By: Annie Kowalewski, Columnist
Photo by: ABC News
Much has been written on threats of the North Korean nuclear and missile developments, but the DPRK threatens the United States and regional allies in another domain as well: cyber. It is easy to dismiss North Korea’s cyber capabilities as underdeveloped due to the isolated and controlled nature of internet access in the country. Yet, with help from Chinese and Russian internet servers, North Korean intelligence services and armed forces have developed a robust cyber capability that focuses heavily on offensive cyber operations. The DPRK’s approach to cyberwarfare and capability to conduct offensive cyber operations remains surprisingly sophisticated, and plays an important role in DPRK power projections.
Uses of Cyber, and DPRK Cyber Capabilities
In July 2009, the DPRK conducted a series of coordinated cyber-attacks against U.S. and South Korean (ROK) government websites to collect data about the US-ROK alliance. Websites targeted included those of the White House, Department of Defense (DoD), and the ROK National Intelligence Service.[[i]] Despite eventual evidence tracing these attacks to North Korea’s telecommunications ministry, the DPRK avoided any real retribution for these attacks. Since then, North Korea has seen cyber as a unique opportunity to collect intelligence, coerce other countries, and potentially engage in warfare with little risk or cost to the country. The 2015 Department of Defense’s Annual Report to Congress on Military and Security Developments Involving the Democratic People’s Republic of Korea, the last publicly available assessment of the DPRK’s overall capabilities from the DoD, (hereinafter: 2015 DoD Report) noted that North Korea “likely views cyber as a cost-effective, asymmetric, deniable tool that it can employ with little risk from reprisal attacks.”[[ii]] In line with this view, North Korea has developed a cyber warfare strategy that incorporates elements of network penetration, electronic intelligence, and psychological and information warfare.[[iii]] This indicates that, today, North Korea clearly views cyber as not only a means of intelligence collection, but also a tool for aggressive and offensive action.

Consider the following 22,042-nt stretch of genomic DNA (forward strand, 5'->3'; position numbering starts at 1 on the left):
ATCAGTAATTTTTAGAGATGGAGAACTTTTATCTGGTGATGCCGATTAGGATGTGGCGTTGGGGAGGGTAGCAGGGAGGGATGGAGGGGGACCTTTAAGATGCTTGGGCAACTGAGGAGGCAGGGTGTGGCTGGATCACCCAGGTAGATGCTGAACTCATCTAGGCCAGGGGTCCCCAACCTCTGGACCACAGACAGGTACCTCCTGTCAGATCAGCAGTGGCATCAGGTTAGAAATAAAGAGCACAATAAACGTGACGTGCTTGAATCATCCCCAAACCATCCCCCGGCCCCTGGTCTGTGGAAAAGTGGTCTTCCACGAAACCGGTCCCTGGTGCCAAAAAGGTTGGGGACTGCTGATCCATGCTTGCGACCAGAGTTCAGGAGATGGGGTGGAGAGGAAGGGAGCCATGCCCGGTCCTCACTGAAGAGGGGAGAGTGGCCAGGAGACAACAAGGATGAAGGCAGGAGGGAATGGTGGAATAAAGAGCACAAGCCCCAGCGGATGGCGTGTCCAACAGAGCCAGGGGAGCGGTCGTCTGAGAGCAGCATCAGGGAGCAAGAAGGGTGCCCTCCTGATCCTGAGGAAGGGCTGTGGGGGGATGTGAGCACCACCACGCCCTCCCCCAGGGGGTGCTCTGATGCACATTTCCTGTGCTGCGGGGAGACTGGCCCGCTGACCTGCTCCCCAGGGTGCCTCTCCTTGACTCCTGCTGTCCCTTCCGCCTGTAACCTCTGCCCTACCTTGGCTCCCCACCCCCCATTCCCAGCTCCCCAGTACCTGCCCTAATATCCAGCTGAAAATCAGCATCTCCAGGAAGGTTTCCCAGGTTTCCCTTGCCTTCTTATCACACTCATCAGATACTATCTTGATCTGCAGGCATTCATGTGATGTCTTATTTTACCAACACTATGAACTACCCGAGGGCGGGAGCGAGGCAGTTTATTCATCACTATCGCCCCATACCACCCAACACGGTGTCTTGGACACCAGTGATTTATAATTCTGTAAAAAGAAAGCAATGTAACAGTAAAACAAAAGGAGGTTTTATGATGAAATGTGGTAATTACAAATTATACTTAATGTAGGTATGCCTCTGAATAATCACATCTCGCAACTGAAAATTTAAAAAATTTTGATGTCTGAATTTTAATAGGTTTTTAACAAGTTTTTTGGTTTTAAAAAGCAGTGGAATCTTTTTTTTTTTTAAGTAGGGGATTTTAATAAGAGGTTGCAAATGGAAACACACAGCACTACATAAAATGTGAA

Cyber is a unique domain because it allows North Korea to influence the narrative abroad while remaining isolated, to protect the homeland from foreign influence, and to illicitly gather resources to sustain its other military and political projects. First, offensive cyber tools offer an opportunity for North Korea to maintain its isolated position while still engaging in operations abroad, thus incurring little risk. Cyber is a sphere in which North Korea can gain invaluable information and control the narrative about the DPRK abroad without exposing its intelligence services or even domestic North Korean society to the outside world. For example, in September 2016, North Korean intelligence services were reported to have stolen nearly 235 gigabytes of classified military plans from South Korea’s Defense Integrated Data Center, including, as reports of the hack were made public in October 2017, U.S.-ROK wartime contingency planning documents.[[iv]] Two years before, North Korean hackers penetrated Sony in the United States in response to The Interview film, which depicted an assassination attempt on Kim Jung Un.[[v]] While the United States did not stop airing the film, several South Korean theatre chains cancelled their initial viewings in fear of further retribution. In each of these cases, North Korean cyber intelligence was able to achieve its aims without any repercussions due to the difficulties in attribution and uncertain international norms surrounding cyberattacks, further lowering the risk of using offensive cyber operations to collect valuable intelligence and influence other countries.
Cyber is also an important domain that, when protected and exploited, allows the DPRK to skirt sanctions and sustain its domestic economy. For example, the Korean People’s Army (KPA) and its Reconnaissance General Bureau (RGB), or the DPRK foreign intelligence services, are reported to be active on the dark net internet’s black market, which allows the DPRK to trade and engage with the international illicit economy and avoid sanctions restrictions. [[vi]] Such activities include engaging in black market arms sales, selling stolen data, and buying and transferring cryptocurrencies, all of which directly support the Kim regime and DPRK military programs.[[vii]]